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Chris Smith, 10/29/2015 07:06 PM


Tips from DES Observers

The original document that this page is derived from can be found here: Mountain_top.pdf

Introduction

This is a non-exhaustive list of non-technical advice and cool details which you may find useful.
Please complete it!

A bit of history...

  • Cerro means “hill” in Spanish. “Tololo” means “closest to the edge” in the local pre-columbian dialect.
    • A CTIO page (http://www.ctio.noao.edu/noao/content/public-access) says the dialect is Aymara and gives an alternative translation: At the Edge of the Abyss.
      • having said that, the Aymarans didn't live around here, they're from the other side of the Atacama. The locals were the Diaguita people, or the Changos of the coast.
      • a CTIO astronomer guessed it was Mapuchean, but they live as far way from here to the south as the Aymarans to the north.
      • An Incan army did pass along the coast circa 1475, so maybe Aymarans in that army gave it the name that stuck.
      • research into the origin of the name continues...
    • so Tololo's theme song should be Yes' Close to the Edge?
  • When the telescope was being built, the local farmers were concerned that the astronomers would blow the clouds away from the sky. In fact the shape of the mountain does protect it from clouds (CTIO tour guide, 2013).

Before the night starts

3pm: observer’s “morning”

  1. Cereals are always available in the kitchen and they are surprisingly good!
  2. On Saturday, you can join the tours of the 1.5m and the Blanco, leaving from the dining room at 2ish. There is always English translation available and the guide will probably ask you to say a few words when stopping in the Blanco control room.
  3. During your day off, if you wake up at 4ish and come out of your room, the combination of sun, breeze, and the smell of food from the kitchen is a very nice way to start the day.

On the way to the Blanco

  1. Be careful, the UV at Tololo is usually off the chart. There should be sunscreen located at the exit to the cafeteria and in the control room near the walkie talkies.
  2. Walk there, and take the shortcut rather than the main road! (if it gets too steep, it means you missed the steps, come back, don’t die, the DES needs you!)
  3. Try to see the “viscacha” (very cute small edible animal). According to Jim, they gather to watch the sunset.
  4. This is the time of the day when foxes try to be your friend and get some food.
  5. Say “Hi” to Rasicam.

Dinner time

Dinner

  1. The desserts... (try the jelly and the mote con huesillos).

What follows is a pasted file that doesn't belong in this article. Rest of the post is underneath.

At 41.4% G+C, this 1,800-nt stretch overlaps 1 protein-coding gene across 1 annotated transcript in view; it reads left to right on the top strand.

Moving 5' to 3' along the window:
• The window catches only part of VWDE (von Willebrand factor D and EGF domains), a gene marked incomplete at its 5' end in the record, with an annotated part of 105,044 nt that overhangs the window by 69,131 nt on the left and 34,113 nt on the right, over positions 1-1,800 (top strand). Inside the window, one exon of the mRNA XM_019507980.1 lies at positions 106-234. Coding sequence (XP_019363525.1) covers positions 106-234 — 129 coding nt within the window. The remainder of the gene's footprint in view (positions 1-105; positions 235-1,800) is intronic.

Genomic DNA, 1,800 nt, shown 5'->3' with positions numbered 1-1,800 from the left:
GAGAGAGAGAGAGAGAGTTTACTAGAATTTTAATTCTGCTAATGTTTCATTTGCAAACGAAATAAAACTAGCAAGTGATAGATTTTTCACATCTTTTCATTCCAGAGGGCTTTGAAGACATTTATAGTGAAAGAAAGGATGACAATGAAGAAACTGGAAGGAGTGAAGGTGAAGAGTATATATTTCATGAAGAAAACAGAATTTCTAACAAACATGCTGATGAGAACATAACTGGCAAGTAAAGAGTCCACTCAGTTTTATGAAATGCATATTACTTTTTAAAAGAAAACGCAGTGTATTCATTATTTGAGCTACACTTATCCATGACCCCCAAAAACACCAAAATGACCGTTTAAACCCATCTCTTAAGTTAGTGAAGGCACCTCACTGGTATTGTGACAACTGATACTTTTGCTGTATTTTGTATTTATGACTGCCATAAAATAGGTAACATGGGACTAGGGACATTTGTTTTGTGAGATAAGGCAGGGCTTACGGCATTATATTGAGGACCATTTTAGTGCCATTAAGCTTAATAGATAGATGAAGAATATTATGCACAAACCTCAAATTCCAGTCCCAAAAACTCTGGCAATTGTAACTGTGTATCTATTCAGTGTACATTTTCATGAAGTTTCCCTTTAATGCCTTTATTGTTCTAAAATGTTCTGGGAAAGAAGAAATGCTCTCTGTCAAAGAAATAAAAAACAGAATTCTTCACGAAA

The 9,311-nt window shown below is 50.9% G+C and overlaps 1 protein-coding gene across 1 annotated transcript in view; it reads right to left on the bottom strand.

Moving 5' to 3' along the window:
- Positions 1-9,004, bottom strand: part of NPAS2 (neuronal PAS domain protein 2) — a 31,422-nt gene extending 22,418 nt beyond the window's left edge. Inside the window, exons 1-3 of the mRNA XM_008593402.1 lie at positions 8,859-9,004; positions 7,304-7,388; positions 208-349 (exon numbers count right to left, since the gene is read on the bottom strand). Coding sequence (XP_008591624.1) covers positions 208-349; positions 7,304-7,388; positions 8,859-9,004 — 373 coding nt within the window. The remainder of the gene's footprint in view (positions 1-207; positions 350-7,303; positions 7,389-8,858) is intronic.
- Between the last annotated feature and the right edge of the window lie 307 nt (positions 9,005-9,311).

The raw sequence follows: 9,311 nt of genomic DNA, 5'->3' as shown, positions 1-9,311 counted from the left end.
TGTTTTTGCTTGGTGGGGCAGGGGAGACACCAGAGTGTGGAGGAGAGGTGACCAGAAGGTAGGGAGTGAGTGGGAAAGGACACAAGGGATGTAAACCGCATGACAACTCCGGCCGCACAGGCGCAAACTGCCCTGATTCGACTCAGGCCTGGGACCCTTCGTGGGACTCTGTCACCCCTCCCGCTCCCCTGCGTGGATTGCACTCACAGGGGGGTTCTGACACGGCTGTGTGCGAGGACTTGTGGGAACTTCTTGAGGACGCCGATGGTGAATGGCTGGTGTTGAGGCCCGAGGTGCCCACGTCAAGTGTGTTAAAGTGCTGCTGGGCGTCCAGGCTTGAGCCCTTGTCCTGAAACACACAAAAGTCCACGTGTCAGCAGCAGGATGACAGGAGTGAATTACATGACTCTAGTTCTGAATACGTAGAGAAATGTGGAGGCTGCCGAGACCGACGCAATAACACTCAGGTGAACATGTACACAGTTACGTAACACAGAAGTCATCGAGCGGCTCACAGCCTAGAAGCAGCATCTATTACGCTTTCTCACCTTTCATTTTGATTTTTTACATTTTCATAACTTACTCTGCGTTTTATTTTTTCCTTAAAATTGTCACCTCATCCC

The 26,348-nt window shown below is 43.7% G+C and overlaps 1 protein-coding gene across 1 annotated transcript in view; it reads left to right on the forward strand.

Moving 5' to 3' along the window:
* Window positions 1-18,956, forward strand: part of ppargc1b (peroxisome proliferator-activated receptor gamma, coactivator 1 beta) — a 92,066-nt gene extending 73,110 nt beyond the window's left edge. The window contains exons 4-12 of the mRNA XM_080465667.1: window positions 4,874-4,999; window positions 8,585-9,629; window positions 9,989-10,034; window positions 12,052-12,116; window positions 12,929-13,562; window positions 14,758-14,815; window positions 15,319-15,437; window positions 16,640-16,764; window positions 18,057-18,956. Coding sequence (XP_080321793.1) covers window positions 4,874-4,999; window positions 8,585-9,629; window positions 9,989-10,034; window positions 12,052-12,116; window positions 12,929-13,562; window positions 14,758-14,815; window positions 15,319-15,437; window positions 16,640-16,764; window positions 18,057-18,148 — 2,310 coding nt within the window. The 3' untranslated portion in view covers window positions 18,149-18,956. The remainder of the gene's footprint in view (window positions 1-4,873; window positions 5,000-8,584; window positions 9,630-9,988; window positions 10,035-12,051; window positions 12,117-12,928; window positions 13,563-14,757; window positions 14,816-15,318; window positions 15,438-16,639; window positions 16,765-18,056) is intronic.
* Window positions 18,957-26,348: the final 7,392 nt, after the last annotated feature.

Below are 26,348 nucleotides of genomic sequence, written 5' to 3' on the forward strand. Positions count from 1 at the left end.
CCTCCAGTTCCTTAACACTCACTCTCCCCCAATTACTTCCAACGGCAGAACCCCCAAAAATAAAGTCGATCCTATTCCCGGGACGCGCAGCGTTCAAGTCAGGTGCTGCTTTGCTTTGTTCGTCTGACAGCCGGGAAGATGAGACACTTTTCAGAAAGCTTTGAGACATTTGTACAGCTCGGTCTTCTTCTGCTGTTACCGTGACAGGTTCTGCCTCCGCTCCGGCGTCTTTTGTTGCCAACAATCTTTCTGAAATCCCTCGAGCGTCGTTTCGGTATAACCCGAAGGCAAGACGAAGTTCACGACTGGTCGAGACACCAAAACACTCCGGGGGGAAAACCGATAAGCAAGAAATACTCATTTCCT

2. One of the cooks is “el rey de empanadas”. He can give you the recipe.

Night lunch sheet

  1. Don’t forget to fill it in by 2pm, it makes the night so much easier!
  2. Make sure you tick separate columns, or you will get steak and jam in the same sandwich.
  3. The chocolate cookies are the best!
  4. If you ask for tea in your thermos, it is very likely to taste like coffee, so you probably want to ask for coffee. Of course hot water and tea bags are available in the kitchen next to the control room, so if you want tea, you can make it in real time!
  5. Be experimental, it makes the night more interesting: some optional ingredients are VERY surprising.
  6. Be careful filling out the sheet at the end of observing. If you are too tired you may end up with a very experimental lunch the next night (egg and jelly anyone?)

Sunset

  1. It is customary for observers to wander outside to watch the sun go down (viscachas too).
  2. Sunset is quite beautiful and a great way to meet other people on the mountain
  3. Keep your eyes out for the green flash and Baily beads. Here's some history

During the night

  1. There is a sound system in the control room (but you'll need an aux to RCA cable or CDs).
  2. One of Obstac alarms sounds very much like a chicken.
  3. There is a system that turns the light on inside the room only when the telescope door is closed.
  4. Be a posh observer and say “tonight is photometric” (fancy way to say that it’s going to be a good night of observation).
  5. Make sure you come with the telescope operator at least once when he goes up to open/close the louvers: the dome is all windy, and dark, and noisy from the telescope moving and the nitrogen pump.
  6. When you go outside during the night,
    1. There is some kind of jingling noise from the dome. It is the liquid nitrogen pumping process.
    2. If you go before the moon rises, stay outside for ten minutes and you will see the milky way in all its splendor! If you come from the Northern Hemisphere it is even more impressive! Check out the Magelanic clouds!
    3. It feels very dark and cold but at the same time you know that you are surrounded with astronomers taking observations in all the surrounding domes... this is a good time to be philosophical.